Coaching in some respects is really curiosity. Being curious when the team member raises something in a negative manner, is a good place to start. Great coaching questions can often over time heighten someone’s self awareness about their negativity, or can neutralize the negativity. For example, in a team meeting someone says “This change is stupid, it will never work!” So we ask a question…”I can hear you have some concerns. What are the main challenges you see with what’s proposed?” and “How do you think we could address these challenges?”

Coaching or curiosity is marvellous if used consistently, with a positive intent and with great questions.

3) Connect

Often when we have a team member who tends toward the negative, we can actually neglect to spend time with them – either consciously or non-consciously. A manager’s job is to connect with team members. You might find hidden strengths, an unknown reason for the negativity (even better if easily addressed) or a way to move forward positively.

Without being intrusive, try to find out what’s important to them. That might not even require you asking. Do they constantly talk about how change will impact patients? Then patient care may be important. Do they express concerns about process or systems? Then process and systems or ‘rules’ might be important for them. If you can identify what’s important, then you can lower their threat state by addressing the concern, asking them how to resolve a specific issue or making sure you communicate clearly on these matters.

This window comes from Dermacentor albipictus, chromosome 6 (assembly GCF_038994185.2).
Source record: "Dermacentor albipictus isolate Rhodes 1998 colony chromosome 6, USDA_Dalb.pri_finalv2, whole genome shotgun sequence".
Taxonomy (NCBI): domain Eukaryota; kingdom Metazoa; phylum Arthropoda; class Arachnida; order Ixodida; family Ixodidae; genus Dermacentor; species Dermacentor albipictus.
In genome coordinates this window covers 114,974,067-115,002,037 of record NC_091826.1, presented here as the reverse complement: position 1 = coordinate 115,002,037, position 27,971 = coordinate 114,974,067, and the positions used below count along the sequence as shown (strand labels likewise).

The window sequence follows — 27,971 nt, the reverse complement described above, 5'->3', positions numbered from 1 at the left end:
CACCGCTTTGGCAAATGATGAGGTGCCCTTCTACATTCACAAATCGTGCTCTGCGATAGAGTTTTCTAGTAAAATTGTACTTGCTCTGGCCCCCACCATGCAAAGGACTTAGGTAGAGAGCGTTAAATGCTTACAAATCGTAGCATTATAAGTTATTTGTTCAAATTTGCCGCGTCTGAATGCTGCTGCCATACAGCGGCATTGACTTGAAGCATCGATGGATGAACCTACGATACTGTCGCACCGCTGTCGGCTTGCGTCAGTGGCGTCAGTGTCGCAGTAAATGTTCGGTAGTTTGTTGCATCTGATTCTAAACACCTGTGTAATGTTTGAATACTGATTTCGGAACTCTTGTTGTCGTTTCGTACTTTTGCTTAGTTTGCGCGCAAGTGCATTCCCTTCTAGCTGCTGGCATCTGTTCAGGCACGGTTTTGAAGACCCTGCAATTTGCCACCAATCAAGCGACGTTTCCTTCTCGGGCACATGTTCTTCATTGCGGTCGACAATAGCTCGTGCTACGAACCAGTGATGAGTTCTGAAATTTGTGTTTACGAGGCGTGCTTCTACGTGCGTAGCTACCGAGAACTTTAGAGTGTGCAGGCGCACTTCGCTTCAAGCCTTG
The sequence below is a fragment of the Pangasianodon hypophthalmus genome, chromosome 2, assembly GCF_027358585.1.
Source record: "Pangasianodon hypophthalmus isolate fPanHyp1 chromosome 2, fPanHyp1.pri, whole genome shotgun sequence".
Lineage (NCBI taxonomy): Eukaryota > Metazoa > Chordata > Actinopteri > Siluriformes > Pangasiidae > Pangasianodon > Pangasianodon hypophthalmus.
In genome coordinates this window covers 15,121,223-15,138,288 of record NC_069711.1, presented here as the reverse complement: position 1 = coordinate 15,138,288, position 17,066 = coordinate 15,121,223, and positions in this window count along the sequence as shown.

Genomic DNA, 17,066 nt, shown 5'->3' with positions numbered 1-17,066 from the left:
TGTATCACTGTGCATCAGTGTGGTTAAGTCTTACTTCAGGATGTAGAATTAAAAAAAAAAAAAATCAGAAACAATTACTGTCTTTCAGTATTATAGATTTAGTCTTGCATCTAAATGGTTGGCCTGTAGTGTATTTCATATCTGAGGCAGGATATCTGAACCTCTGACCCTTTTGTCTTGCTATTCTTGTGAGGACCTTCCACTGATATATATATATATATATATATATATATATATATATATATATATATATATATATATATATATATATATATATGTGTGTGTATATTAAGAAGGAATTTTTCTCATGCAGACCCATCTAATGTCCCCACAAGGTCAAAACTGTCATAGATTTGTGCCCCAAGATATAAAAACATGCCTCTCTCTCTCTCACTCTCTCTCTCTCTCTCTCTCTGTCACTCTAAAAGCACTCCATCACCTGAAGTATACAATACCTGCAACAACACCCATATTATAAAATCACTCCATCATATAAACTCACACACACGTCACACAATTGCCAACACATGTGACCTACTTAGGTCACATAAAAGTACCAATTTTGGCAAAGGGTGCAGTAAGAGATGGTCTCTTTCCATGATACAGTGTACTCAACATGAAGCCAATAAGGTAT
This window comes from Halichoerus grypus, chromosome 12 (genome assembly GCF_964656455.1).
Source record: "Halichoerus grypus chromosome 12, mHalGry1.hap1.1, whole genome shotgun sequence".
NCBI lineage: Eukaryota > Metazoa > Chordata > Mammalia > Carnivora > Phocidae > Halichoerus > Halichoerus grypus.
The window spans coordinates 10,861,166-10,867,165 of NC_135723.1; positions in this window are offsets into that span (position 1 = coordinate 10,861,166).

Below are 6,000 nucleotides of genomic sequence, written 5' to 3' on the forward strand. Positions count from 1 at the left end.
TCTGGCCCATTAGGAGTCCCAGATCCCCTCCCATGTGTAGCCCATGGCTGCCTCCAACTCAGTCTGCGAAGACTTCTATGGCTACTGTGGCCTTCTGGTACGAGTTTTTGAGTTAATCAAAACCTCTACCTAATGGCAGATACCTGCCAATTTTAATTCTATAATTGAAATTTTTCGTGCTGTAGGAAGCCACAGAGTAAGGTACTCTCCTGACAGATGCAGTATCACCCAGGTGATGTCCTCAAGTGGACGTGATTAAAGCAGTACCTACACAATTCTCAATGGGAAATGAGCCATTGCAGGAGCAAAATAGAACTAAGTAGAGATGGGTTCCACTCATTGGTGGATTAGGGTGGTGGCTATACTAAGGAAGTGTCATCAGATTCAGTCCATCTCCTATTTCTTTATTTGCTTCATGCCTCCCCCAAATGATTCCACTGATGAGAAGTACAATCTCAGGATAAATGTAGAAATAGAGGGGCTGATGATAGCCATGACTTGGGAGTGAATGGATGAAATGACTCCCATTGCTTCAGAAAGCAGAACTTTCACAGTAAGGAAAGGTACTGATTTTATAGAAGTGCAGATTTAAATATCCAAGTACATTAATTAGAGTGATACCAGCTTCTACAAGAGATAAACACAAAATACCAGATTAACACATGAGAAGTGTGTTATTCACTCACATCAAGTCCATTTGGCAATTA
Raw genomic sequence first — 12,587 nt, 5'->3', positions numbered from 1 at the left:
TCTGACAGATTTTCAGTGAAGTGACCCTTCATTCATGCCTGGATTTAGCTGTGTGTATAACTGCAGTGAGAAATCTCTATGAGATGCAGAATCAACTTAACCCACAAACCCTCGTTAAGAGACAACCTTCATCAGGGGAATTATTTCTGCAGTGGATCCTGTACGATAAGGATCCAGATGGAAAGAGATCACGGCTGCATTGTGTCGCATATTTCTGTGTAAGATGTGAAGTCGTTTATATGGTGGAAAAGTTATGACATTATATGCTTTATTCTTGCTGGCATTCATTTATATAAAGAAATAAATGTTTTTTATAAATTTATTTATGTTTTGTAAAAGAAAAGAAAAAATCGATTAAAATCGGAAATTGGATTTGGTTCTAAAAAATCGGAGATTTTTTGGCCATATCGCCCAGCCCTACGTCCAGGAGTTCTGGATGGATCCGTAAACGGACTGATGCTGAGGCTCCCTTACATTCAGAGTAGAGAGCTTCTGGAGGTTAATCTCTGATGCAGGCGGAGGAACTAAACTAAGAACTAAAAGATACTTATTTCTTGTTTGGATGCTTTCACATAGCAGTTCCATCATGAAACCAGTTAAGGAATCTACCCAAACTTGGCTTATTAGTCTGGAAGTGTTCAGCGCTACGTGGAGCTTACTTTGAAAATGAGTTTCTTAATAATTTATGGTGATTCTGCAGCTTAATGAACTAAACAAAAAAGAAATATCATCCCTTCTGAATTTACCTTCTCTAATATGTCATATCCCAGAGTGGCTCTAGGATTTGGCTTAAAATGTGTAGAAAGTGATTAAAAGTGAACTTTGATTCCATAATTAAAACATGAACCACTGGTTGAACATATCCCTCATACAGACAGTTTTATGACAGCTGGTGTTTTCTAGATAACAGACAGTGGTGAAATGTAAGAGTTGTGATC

Check. Coach. Connect. These are 3 straightforward actions or approaches that will definitely help you address a situation with a team member with negativity leanings.

 

If you would like to know more about how to coach, set expectations, give feedback or impact team culture, then we are here to help! Our Members Community has training and resources on these topics. Better yet, we have discussion forums where you can ask specific questions and share ideas. I’m in the forums most days answering questions as well. We are here specifically to help healthcare leaders tackle their team challenges. Click here to learn more about Membership.